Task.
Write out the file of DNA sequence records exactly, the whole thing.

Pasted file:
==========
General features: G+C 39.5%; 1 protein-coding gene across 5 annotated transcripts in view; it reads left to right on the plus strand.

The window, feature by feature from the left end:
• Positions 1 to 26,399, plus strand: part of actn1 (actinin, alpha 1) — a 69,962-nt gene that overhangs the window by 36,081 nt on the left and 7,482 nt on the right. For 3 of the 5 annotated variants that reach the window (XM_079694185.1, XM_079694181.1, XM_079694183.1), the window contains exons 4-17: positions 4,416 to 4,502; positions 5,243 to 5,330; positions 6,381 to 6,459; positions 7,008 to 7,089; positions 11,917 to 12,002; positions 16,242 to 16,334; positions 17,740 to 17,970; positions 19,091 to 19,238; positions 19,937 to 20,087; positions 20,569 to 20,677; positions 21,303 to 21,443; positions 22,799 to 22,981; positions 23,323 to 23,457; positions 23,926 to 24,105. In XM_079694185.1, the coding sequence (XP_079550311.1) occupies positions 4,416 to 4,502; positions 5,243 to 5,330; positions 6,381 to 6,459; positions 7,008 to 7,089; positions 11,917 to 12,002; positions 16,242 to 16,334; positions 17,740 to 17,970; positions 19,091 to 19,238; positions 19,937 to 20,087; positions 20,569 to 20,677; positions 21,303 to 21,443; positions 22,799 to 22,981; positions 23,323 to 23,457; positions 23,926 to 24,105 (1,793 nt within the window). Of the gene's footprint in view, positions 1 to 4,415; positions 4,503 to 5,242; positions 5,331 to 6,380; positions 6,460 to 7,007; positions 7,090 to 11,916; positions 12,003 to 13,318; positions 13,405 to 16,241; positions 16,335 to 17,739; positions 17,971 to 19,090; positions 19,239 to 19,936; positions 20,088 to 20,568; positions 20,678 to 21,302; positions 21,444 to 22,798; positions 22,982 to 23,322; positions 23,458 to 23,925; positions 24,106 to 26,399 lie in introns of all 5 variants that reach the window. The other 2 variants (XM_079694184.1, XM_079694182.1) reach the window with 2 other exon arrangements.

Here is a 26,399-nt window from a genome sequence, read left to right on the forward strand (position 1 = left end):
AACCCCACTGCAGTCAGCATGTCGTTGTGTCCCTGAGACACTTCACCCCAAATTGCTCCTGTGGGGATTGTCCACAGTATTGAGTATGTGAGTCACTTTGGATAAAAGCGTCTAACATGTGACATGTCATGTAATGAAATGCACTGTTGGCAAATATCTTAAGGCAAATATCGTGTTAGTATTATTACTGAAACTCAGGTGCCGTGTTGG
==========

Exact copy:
General features: G+C 39.5%; 1 protein-coding gene across 5 annotated transcripts in view; it reads left to right on the plus strand.

The window, feature by feature from the left end:
• Positions 1 to 26,399, plus strand: part of actn1 (actinin, alpha 1) — a 69,962-nt gene that overhangs the window by 36,081 nt on the left and 7,482 nt on the right. For 3 of the 5 annotated variants that reach the window (XM_079694185.1, XM_079694181.1, XM_079694183.1), the window contains exons 4-17: positions 4,416 to 4,502; positions 5,243 to 5,330; positions 6,381 to 6,459; positions 7,008 to 7,089; positions 11,917 to 12,002; positions 16,242 to 16,334; positions 17,740 to 17,970; positions 19,091 to 19,238; positions 19,937 to 20,087; positions 20,569 to 20,677; positions 21,303 to 21,443; positions 22,799 to 22,981; positions 23,323 to 23,457; positions 23,926 to 24,105. In XM_079694185.1, the coding sequence (XP_079550311.1) occupies positions 4,416 to 4,502; positions 5,243 to 5,330; positions 6,381 to 6,459; positions 7,008 to 7,089; positions 11,917 to 12,002; positions 16,242 to 16,334; positions 17,740 to 17,970; positions 19,091 to 19,238; positions 19,937 to 20,087; positions 20,569 to 20,677; positions 21,303 to 21,443; positions 22,799 to 22,981; positions 23,323 to 23,457; positions 23,926 to 24,105 (1,793 nt within the window). Of the gene's footprint in view, positions 1 to 4,415; positions 4,503 to 5,242; positions 5,331 to 6,380; positions 6,460 to 7,007; positions 7,090 to 11,916; positions 12,003 to 13,318; positions 13,405 to 16,241; positions 16,335 to 17,739; positions 17,971 to 19,090; positions 19,239 to 19,936; positions 20,088 to 20,568; positions 20,678 to 21,302; positions 21,444 to 22,798; positions 22,982 to 23,322; positions 23,458 to 23,925; positions 24,106 to 26,399 lie in introns of all 5 variants that reach the window. The other 2 variants (XM_079694184.1, XM_079694182.1) reach the window with 2 other exon arrangements.

Here is a 26,399-nt window from a genome sequence, read left to right on the forward strand (position 1 = left end):
AACCCCACTGCAGTCAGCATGTCGTTGTGTCCCTGAGACACTTCACCCCAAATTGCTCCTGTGGGGATTGTCCACAGTATTGAGTATGTGAGTCACTTTGGATAAAAGCGTCTAACATGTGACATGTCATGTAATGAAATGCACTGTTGGCAAATATCTTAAGGCAAATATCGTGTTAGTATTATTACTGAAACTCAGGTGCCGTGTTGG